Micromorphology and typo morphology: the English semi-detached house

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Invited research seminar, Urban Morphology Research group, University of Birmingham, 22 October 2014 Author: Peter J Larkham

Text of Micromorphology and typo morphology: the English semi-detached house

  • 1. Morphology,micromorphology and typo-morphology: theEnglish semi-detached housePeter J. LarkhamBirmingham City University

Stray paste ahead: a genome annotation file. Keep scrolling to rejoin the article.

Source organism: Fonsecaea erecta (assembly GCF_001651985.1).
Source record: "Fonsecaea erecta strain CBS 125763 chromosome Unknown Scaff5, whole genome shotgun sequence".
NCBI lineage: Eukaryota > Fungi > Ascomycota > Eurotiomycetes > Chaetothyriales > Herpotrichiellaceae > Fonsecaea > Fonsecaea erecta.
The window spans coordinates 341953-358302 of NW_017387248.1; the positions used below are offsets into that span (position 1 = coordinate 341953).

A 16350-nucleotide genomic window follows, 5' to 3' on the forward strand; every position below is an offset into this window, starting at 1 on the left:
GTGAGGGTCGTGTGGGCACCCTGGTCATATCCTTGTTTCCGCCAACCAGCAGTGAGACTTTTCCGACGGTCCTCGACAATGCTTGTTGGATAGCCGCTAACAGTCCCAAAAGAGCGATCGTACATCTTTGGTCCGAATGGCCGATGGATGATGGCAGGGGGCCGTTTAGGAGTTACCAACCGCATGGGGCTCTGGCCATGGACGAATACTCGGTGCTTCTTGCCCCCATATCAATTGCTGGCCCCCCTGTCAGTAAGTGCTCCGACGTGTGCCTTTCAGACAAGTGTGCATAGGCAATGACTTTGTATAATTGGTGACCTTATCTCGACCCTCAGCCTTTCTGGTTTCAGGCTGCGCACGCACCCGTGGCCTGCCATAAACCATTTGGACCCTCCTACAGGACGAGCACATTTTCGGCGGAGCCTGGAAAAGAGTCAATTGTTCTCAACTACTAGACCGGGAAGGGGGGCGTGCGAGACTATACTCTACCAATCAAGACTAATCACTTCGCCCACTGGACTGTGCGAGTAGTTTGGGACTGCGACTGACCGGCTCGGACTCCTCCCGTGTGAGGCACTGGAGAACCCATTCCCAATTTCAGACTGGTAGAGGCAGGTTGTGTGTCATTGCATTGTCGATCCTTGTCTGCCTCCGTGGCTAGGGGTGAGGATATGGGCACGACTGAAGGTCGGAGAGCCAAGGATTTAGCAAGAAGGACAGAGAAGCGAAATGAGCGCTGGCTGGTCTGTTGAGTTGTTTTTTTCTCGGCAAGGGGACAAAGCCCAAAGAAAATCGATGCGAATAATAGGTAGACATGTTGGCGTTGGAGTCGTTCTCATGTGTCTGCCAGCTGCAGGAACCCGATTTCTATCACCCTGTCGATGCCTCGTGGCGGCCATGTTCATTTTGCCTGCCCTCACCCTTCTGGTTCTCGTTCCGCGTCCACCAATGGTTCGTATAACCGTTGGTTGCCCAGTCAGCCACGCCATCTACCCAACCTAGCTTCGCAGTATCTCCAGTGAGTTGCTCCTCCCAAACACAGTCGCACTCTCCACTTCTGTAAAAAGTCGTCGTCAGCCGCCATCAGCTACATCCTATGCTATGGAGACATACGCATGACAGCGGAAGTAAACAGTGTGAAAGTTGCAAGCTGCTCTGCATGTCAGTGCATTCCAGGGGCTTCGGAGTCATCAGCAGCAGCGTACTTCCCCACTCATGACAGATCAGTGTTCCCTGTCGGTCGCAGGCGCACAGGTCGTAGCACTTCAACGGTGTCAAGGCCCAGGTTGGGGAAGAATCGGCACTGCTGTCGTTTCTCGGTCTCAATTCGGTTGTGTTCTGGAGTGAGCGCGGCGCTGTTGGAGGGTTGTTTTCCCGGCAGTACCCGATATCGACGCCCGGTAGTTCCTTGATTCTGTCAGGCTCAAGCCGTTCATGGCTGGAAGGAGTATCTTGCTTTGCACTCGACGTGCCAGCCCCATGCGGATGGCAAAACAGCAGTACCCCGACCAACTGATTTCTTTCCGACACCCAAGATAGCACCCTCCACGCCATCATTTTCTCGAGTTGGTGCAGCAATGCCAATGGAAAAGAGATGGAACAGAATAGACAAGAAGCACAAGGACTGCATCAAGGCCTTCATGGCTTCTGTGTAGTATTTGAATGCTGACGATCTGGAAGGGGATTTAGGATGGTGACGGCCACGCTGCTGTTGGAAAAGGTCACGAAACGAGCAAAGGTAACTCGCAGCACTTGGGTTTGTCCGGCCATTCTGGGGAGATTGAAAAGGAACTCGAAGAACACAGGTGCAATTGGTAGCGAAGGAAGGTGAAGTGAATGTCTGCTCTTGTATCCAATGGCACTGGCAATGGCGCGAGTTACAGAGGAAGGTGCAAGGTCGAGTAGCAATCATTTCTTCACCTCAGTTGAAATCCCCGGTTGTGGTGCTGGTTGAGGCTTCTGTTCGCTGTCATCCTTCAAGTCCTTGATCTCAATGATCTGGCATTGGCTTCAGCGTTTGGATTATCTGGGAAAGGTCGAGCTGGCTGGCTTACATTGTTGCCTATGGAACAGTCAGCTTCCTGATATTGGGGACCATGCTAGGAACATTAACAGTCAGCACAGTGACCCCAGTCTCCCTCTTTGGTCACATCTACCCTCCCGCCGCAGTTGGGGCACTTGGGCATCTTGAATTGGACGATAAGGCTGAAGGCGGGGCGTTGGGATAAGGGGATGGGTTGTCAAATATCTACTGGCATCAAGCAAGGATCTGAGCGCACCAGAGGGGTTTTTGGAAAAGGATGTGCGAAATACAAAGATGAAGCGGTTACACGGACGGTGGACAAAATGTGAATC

2. Introduction: why the semi? 3. A broad rangeof academicinterest (evenif critical!) 4. Academic and professional critiquesthe outskirts of Banbury were a sorry sight, for the sturdy stoneheart of the old market town by the Cherwell is besieged on all sides bysemi-detached monstrosities whose growth has recently received freshimpetus from new industrial expansion (Rolt, 1944, p. 50) 5. Academic and professional critiquesa wilderness of semi-detached houses in sham-rural streets are indeedsomething more than a chaos of romantic individualism in themselves:they are the physical expression of the prime social evil of the age.Everywhere individualism is supreme: and the Street and the Town,those two units in which the quality of mans mass association hasalways been so clearly symbolised, unmistakeably illustrate it by theirvery absence (Sharp, 1936, p. 87). 6. Academic and professional critiquesThe semi-detached is perhaps the least satisfactory building unit in theworld (Patrick Abercrombie, 1939, p. xix)Suburbia is a dirty word. This is natural enough for, with rareexceptions, the appearance of Britains suburbia is at best dull, and atworst hideous (Edwards, 1981, p. 1) 7. Social attitudes?The only fault of the house is that it is semi-detached.Oh, Aunt Sarah! You dont mean that you expect me to live in a semi-detachedhouse?Why not, dear, if it suits you in all other respects?Why, because I should hate my semi-detachment, or whatever theoccupants of the other half of the house may call themselves.(E. Eden (1859) The semi-detached house, p. 1) 8. Osbert Lancasters By-passvariegated 9. Semi-detached asa work of art!By Michael Landy, atthe Tate Gallery,2004 10. Semi-detached suburbia is relatively low density, therefore threatened bycontemporary planning policies and development economics (this photo is 1991) 11. Typology and type; morphology andmicromorphology 12. According to Cannigia and Maffei:Type:During a moment of greater civil continuity, builders, guided by theirspontaneous consciousness, can produce an object without thinkingtwice, only unconsciously conditioned by their cultural background.That object [building] will be determined out of previous experiences intheir civil surroundings (p. 50) 13. According to Cannigia and Maffei:Building Type: buildings with a certain function in common or, less generally,buildings with a similar structural-distributive plan or [used tosystematize buildings] unitarily characterizing buildings with the samepurpose and similar architectural characteristics (p. 50).In other words, if we see that two or more houses have similarcharacteristics, we label them together and say that these housesbelong to the same building type (p. 51). 14. In the Italian typo-morphological approach, therefore,Type is usually identified by a posteriori analysis; but similar houses,leading to the identification of a type, may be produced in such away because their builders would not have been capable of producingthem differently each house corresponds to the house concept inforce at the time in which each of them was built (p. 52).Type is, therefore, the conception of the building produced (p. 54). 15. In the Italian typo-morphological approach, therefore,Type cognition necessitates another further definition, typologicalprocess. If we examine several historical building types in the samecultural area, we perceive progressive differentiation among them,more marked in very old buildings and less so in more recent buildings(p. 54).In actual fact, the contribution of widespread changes can only beread at prolonged intervals, comparing a new order to its previousones (p. 55). 16. Perhaps more confusingly,Type can be defined as a heritage of common, transmittablecharacters pre-existent to the formation of the organism, governing thegeneration of the single elements and the structure of theirrelationship. Type is not definable by a simple statistical recurrence ofcertain requisites; it is not an abstract model, but rather a synthesis ofthe original characters of a building; it is the materialization of apersistent set of notions, principles, and characters inherited on acollective basis and accepted by a civilization throughout its history(Strappa, 1998, p. 92). 17. Perhaps more helpfully,The concept of building type is the mental tool used to facilitateorientation in the intriguing stratified layers of the [urban] fabric(Petruccioli, 1998, p. 12).The birth of a type is conditioned by the fact that a series of buildingsshare an obvious functional and formal analogy among themselves. Inthe process of comparing or selectively superimposing individual formsfor the determination of the type, the identifying characteristic ofspecific buildings is eliminated and only the common elements remainwhich then appear in the whole series (Petruccioli, 1998, p. 11, after Argan) 18. More generally,Type is defined as a kind, class or category, the constituents of which share similarcharacteristics . a subidivision of a particular class the general form, plan or design distinguishing a particular groupTypology is the study of types in archaeology, biology etc.(Collins English Dictionary) 19. What is the semi? 20. The archetypal English semi-detachedhouse?Britains most popular housetype (Jensen, 2007, front cover) 21. The universal plansemi althougharchitectural stylesvary! 22. But a semi-detached pair does not have to be symmetrical! 23. But some can be single-storey 24. Or only just separated! 25. Just because buildings are physically attached does not mean thatthey were built at the same time nor that they should be consideredas a semi-detached pair 26. Conversion of detachedto semi-detached (built1734, Manningham)York 27. Three (or more)houses, of thesame floor planas a semi-detachedpair,form a terrace 28. And a single,again of thesame floorplan, isdetached 29. Detached, butunusally obviouslya half-semidesign! 30. Detached or semi-detached? Often in close proximity, of same design, notconstrained by site. So what factors affect this choice? 31. Or even the decision to build semi-detached or terraced (these are in veryclose proximity) 32. The impact ofextensions(affect character butnot type?) 33. Alterations in 1994 certainly affected character! (centre)(half-timbering subsequently removed) 34. Over-extended? 35. If everyoneextends to thepropertyboundaries, doesthis create aterrace? 36. Different plan forms 37. Semis can be double-fronted (or more) (that on extreme right has lost itsright-hand chimney) 38. Double fronted but entrances on side wall: these aremaisonettes (4 dwellings per block) 39. Centre bay, centrechimney,entrances at sideof front elevation 40. Centre entrance,habitable roomsand chimneys atsides 41. Centre entrances(chimneys usually at sides!) 42. Symmetrical, butcentre baysprojecting.Entrances on sidewalls 43. Garages at centre, though entrances differ 44. Turning the street corner 45. Coping with hills 46. Dates (and styles)Every house is different! (Wates, advertisement, c. 1938) 47. A timeline of styles(Jensen, 2007)Variation in Wates house designs(company brochure c. 1938) 48. The earliest semis?In 2008 there was a robust debate on the Guardian website seeking toidentify the first semis. Michael Searles, early 1790s, Kennington Park T. Gayfere & J. Groves, 1776, Blackheath (in Pevsner & Cherry) Richard Gillow, 1758/9, Moor Lane Unknown, c. 1715-25, 808-810 Tottenham High Road Unknown, 1690s, Northgate, Warwick Unknown, late mediaeval? now 169-170 Spon Street, Coventry (via thecitys Conservation Officer) 49. Very early! 50. Classical (early Victorian) 51. Mid-Late Victorian 52. Edwardian 53. 1920sReminiscent of Edwardian pre-warLocal Authority-built, smaller, lacksdetailingCast iron, immediately post-First World War 54. 1930sReminiscent of Edwardian pre-war/1920s 55. Modern(e), twentieth-century inter-war 56. 1950s/60sPost-warexperimental 57. (very) contemporary 58. Recently constructed 59. Chingford,1993 60. Internal layouts 61. The typo-morphological approach?Typically, typo-morphologicalstudies have shown a (perhapsidealised) diagram of thedevelopment of the types planover time. 62. A typological process? 63. FrontLiving room (parlour)Dining roomService (hallway, stairs, landing)Kitchen 64. FrontLiving room (parlour)Dining roomService (hallway, stairs, landing)Kitchen 65. FrontLiving room (parlour)Dining roomService (hallway, stairs, landing)KitchenBays optional front/back,could be lower only 66. FrontLiving room (parlour)Dining roomService (hallway, stairs, landing)KitchenBays optional front/back,could be lower onlyAdjoining semi could beattached to either side 67. Double-fronted, large service area(kitchen, scullery, wash-house, toilet etc)Primarily early (eg Victorian)Single livingroom (2-up, 2-down), early, lowstatusUniversal plan,common fromFirst World WarStairs betweenliving & diningrooms, primarilyearly 68. Double-fronted, large service area(kitchen, scullery, wash-house, toilet etc)Primarily early (eg Victorian)Single livingroom (2-up, 2-down), early, lowstatusUniversal plan,common fromFirst World WarWith garage, and perhapsouthouse, either side,from c. 1930/35 69. Double-fronted, large service area(kitchen, scullery, wash-house, toilet etc)Primarily early (eg Victorian)Single livingroom (2-up, 2-down), early, lowstatusUniversal plan,common fromFirst World WarWith garage, and perhapsouthouse, either side,from c. 1930/35May be detached, inrear garden 70. Post-war, particularly 1980s onwardsCloakroom (toilet parallelingthe fashion for more en suitesupstairs!) 71. Post-war, particularly 1980s onwardsNew construction b